A recent report from the Congressional Research Service suggests that, as the Biden administration works to conclude a long-awaited review of the additional tariffs currently in place on hundreds of billions of dollars’ worth of Chinese goods, it may be a good idea for Congress to engage with the administration to develop and implement guidelines for when and how to grant and extend exclusions under Section 301 of the Trade Act of 1974. The report states that this “could potentially promote transparency, consistency, and proper application of standards in reviewing requests, thereby helping to ensure that the USTR carries out Section 301 objectives as prescribed by Congress.”
The report asserts that in recent years lawmakers have introduced legislation to amend Section 301 and have also considered the possibility of establishing or streamlining an exclusion process during hearings as well as in letters to USTR. Some believe the tariffs should be “recalibrated” to better align them with U.S. economic and strategic priorities, some have advocated for a partial withdrawal of the tariffs to ease costs on U.S. companies and consumers, while others believe the tariffs should be preserved as leverage for future U.S.-China trade negotiations or to promote supply chain resilience and/or domestic manufacturing.
U.S. Trade Representative Katherine Tai indicated in a recent letter to the leadership of the House Select Committee on the Strategic Competition Between the United States and the Chinese Communist Party that the ongoing review of the Section 301 tariffs, which she expects will be concluded “in the next few months”, needs to consider ways to make the tariffs “more strategic” while being aware of the incentives created by these tariffs.
Tai noted, for example, that the tariffs “have promoted diversification of supply chains away from China, thereby protecting U.S. firms from forced technology transfer.” At the same time, she added, some Chinese firms have established operations outside China to avoid the tariffs, while “existing rules of origin have left openings for those Chinese firms to benefit from MFN treatment (avoiding Section 301 tariffs) or preferential treatment under free trade agreements”. Tai said the administration will need to work closely with Congress to evaluate and address these challenges, particularly given the openness of the U.S. market to goods from key trading partners and foreign investment.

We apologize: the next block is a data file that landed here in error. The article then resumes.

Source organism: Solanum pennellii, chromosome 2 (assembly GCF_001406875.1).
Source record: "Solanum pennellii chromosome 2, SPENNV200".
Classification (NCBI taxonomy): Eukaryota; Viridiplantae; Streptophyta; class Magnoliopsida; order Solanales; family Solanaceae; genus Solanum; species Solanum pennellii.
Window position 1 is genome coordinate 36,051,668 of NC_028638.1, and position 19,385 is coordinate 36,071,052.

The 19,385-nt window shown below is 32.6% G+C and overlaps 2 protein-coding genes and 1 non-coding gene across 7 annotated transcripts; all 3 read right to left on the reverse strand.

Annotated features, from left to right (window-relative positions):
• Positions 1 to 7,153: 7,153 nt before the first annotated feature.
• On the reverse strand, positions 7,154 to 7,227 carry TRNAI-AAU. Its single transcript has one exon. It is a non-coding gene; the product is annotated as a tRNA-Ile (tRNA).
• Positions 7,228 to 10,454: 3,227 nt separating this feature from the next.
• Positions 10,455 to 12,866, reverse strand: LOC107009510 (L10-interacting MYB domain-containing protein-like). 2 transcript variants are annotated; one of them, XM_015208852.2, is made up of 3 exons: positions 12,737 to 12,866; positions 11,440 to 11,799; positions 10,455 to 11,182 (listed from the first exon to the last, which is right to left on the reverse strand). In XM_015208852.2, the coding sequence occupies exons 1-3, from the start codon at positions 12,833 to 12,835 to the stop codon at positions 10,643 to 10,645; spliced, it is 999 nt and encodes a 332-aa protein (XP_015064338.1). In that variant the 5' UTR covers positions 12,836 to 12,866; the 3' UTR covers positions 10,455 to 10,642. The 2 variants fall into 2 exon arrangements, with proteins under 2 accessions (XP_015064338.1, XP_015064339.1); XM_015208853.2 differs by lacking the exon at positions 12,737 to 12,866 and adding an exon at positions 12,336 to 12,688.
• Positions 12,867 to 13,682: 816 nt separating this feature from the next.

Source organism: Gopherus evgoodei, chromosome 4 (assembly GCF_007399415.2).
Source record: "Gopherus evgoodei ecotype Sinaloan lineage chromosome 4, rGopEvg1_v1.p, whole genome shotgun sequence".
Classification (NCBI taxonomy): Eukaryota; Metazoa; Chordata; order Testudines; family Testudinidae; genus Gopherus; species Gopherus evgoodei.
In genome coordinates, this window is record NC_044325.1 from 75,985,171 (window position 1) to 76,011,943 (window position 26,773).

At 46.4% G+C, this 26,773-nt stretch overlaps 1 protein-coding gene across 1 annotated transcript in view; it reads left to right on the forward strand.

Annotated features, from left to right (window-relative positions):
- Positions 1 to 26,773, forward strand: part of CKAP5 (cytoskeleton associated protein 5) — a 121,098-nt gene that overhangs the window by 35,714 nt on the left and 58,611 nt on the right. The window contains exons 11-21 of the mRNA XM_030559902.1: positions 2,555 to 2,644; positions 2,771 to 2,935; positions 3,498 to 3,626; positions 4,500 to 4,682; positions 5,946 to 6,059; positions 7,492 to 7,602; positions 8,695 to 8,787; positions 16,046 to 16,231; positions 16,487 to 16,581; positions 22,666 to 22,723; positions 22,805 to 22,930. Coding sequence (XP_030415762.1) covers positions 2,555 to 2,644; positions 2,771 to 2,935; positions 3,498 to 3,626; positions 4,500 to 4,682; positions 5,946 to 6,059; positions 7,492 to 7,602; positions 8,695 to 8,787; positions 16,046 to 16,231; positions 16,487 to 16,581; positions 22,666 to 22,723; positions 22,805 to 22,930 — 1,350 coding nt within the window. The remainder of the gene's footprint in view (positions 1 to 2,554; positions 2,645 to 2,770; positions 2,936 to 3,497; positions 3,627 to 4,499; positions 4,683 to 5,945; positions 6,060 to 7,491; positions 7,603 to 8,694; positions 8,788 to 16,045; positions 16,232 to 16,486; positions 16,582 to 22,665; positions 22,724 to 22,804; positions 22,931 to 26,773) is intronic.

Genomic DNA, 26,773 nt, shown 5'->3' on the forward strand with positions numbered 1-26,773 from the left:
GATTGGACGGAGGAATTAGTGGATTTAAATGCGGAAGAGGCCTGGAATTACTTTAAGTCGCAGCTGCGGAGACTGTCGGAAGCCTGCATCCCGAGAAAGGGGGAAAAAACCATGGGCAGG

Meanwhile, interested parties may still submit input through Feb. 21 on whether to further extend particular tariff exclusions beyond May 31. USTR has said it will evaluate such potential extensions based on the availability of covered products from sources outside of China, efforts undertaken to source covered products from the U.S. or third countries, why additional time is needed, and on what timeline, if any, the sourcing of covered products is likely to shift outside of China. USTR will also consider whether or not extending the exclusion will impact U.S. interests, including the goal of obtaining the elimination of China’s acts, policies, and practices covered in the original Section 301 investigation.
Efforts to ameliorate the impact of the China Section 301 tariffs are also continuing.
- ST&R is advocating for the renewal of all previously approved exclusions and the creation of a process allowing for new exclusion requests (for more information, please contact email@example.com).
- There are a number of proven and legitimate ways to effectively avoid the tariffs or limit their impact (click here for more information).
- Importers of List 3 and 4A goods from China can still preserve their rights to possible refunds of tariffs paid on such goods by joining an ongoing court case (for more information, or assistance filing a claim, please contact us at 301Litigation@strtrade.com).
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